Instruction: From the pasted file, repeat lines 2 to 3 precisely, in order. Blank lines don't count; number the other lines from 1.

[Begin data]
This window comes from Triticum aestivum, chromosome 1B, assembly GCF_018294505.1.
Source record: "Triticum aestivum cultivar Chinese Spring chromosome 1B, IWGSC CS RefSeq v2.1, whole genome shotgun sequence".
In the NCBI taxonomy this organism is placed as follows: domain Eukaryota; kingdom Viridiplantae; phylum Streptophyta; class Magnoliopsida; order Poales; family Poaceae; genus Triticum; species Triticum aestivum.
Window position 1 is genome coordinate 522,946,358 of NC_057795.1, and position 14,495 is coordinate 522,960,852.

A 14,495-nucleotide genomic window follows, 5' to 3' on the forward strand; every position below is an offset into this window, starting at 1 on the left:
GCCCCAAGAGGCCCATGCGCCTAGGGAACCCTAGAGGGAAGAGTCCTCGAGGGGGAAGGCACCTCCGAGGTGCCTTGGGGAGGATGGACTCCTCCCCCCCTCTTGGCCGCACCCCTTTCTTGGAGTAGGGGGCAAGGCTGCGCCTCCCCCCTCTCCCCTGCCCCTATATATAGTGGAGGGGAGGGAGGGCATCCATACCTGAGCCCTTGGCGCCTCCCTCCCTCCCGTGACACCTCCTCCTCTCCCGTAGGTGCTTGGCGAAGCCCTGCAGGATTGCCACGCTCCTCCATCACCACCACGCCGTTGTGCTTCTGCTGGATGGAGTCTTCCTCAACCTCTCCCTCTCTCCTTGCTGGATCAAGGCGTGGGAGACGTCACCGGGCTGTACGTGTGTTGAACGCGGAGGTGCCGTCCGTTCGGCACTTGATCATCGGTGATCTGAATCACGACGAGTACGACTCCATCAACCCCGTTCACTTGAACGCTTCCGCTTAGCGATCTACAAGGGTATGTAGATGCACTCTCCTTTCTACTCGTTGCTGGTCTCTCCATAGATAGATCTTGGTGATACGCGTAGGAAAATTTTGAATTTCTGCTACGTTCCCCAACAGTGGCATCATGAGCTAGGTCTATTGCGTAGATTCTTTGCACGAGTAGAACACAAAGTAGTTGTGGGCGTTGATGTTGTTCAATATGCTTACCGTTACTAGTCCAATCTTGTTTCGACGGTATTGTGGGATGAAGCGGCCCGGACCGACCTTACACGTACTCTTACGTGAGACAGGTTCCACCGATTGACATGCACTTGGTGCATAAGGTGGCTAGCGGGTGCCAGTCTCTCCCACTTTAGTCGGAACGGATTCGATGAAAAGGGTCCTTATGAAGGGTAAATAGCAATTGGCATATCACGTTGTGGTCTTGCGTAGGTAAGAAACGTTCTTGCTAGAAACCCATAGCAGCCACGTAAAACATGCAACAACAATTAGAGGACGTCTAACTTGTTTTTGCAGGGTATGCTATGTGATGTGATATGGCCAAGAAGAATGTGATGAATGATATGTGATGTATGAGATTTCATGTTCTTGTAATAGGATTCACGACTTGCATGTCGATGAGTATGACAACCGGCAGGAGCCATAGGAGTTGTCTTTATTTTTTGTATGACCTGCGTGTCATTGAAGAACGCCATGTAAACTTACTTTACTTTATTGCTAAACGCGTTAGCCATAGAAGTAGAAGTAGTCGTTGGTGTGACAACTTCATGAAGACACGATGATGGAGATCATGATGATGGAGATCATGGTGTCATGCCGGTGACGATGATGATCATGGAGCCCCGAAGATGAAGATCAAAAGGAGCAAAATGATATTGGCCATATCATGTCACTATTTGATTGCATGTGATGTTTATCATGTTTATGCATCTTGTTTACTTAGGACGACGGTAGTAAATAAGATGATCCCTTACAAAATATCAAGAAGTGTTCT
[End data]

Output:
Source record: "Triticum aestivum cultivar Chinese Spring chromosome 1B, IWGSC CS RefSeq v2.1, whole genome shotgun sequence".
In the NCBI taxonomy this organism is placed as follows: domain Eukaryota; kingdom Viridiplantae; phylum Streptophyta; class Magnoliopsida; order Poales; family Poaceae; genus Triticum; species Triticum aestivum.